Vitamin B

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Vitamin B

In the beginning, 12 B vitamins made up the B-complex group. This number changed after scientists realized that not all substances in the group were vitamins. Today, the B-complex group is made up of 8 vitamins in total. They are listed below along with how they help us

Vitamin B

In the beginning, 12 B vitamins made up the B-complex group. This number changed after scientists realized that not all substances in the group were vitamins. Today, the B-complex group is made up of 8 vitamins in total. They are listed below along with how they help us

Vitamin B

In the beginning, 12 B vitamins made up the B-complex group. This number changed after scientists realized that not all substances in the group were vitamins. Today, the B-complex group is made up of 8 vitamins in total. They are listed below along with how they help us.

What symptoms may arise if one is B deficient:

  • Vitamin B1 – Thiamine. It is used in the generation of energy from carbohydrates. A deficiency in it can cause a disease of the nervous system known as Beriberi. Symptoms include: weight loss, weakness and pain the limbs, some heart issues and chronic deficiency can cause dementia.
  • Vitamin B2 – Riboflavin. It is used for breaking down fatty acids and energy production. A deficiency in it can cause dry, cracked lips (cheilosis), inflammation of the tongue (glossitis), sore throat (pharyngitis) and a heightened sensitivity to sunlight.
  • Vitamin B3 – Niacin. It is used in the metabolism of glucose, fats and alcohol. A deficiency in it can have symptoms such as aggression, insomnia, mental confusion, weakness, dermatitis and diarrhea.
  • Vitamin B5 – Pantothenic Acid. It is used in the oxidation of fatty acids and carbohydrates, as well as being the main component of co-enzyme A and synthesizing amino acids, fatty acids, ketones, cholesterol, hormones and others. A deficiency in it can result in acne and has been linked to paresthesia (a tingling or numbness sensation of the skin).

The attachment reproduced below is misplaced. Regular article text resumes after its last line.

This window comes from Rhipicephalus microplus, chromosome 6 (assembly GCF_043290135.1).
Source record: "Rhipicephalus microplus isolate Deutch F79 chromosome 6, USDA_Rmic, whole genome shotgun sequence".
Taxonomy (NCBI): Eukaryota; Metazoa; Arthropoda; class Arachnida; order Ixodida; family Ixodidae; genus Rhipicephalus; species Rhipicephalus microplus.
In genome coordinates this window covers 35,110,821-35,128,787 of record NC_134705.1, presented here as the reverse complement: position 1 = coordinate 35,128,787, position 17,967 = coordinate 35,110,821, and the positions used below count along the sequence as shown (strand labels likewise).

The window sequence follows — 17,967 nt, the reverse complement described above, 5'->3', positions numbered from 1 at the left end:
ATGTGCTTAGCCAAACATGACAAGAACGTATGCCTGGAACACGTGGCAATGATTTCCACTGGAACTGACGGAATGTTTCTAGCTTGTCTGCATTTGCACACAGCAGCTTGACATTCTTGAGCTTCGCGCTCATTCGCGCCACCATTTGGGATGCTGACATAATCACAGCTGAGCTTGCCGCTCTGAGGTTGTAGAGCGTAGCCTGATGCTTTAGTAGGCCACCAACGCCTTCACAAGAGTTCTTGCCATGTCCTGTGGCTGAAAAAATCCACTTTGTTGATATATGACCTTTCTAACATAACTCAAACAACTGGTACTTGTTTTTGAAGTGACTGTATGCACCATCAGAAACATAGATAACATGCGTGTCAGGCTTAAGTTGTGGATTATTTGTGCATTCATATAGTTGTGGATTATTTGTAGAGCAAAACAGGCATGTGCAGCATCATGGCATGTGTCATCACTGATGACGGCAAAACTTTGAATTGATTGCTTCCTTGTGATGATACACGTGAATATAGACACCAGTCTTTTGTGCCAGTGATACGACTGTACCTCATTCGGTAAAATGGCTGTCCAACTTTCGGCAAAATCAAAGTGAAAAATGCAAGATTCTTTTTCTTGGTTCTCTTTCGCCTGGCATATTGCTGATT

• Vitamin B6 – Pyridoxine (Pyridoxamine, Pyridoxal). It is used for metabolizing amino acids and biosynthesis of neurotransmitters. A deficiency in it is uncommon and therefore the symptoms are more pronounced but rare – typically an ulceration of the skin.
  • Vitamin B7 – Biotin. It is used for the metabolism of lipids, proteins and carbohydrates. A deficiency does not typically cause symptoms in adults. Although if an infant is deficient, it can lead to neurological and growth disorders.
  • Vitamin B9 – Folic Acid. It is used for the metabolism of nucleic acid and amino acid, along with nucleotide synthesis (a role of cell division). A deficiency in it can lead to problems with red blood cell division. Also, if deficient in women who are pregnant, it can lead to birth defects.
  • Vitamin B12 – Cobalamin. It is used for the metabolism of carbohydrates, proteins and lipids. It is essential in the production of blood cells in bone marrow and nerve sheaths. Due to its roles, a deficiency in it can cause issues with blood cells and cognitive issues such as memory loss or dementia (nerve sheaths).

A deficiency in any of the B vitamins is not very common as we get most of them from our diet. The most common that we need to supplement is vitamin B9 (folic acid) for those who are either pregnant or planning to be pregnant. The other one is vitamin B12 (cobalamin), which is commonly seen in long time users of the birth control pill, the elderly (due to reduced absorption through the gut and typically a poorer diet) and vegans (due to the fact that it is only found in meat and animal products, not in plant foods).

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Each of the B vitamins can be found in the following food sources:

B1 – Whole grains, legumes, nuts, seeds and pork.

B2 – Leafy green vegetables (kale, spinach, chard), whole grains, milk and milk products.

B3 – Beef, poultry, fish, whole grains, mushrooms, asparagus, leafy green vegetables, peanuts.

B5 – Found in most whole foods.

B6 – Beef, fish, poultry, vegetables and fruit.

B7 – Found in most whole foods, also produced by good bacteria in the intestinal tract.

B9 – Leafy green vegetables, legumes, seeds, oranges and liver. Also being added to most refined grains.

B12 – Beef, poultry, fish, seafood, eggs, milk and milk products. Not found in plant foods.

A vitamin B complex can also be added into they daily routine if you think you are not getting enough from your diet. Vitamin B12 deficiencies can easily be tested with your regular blood tests.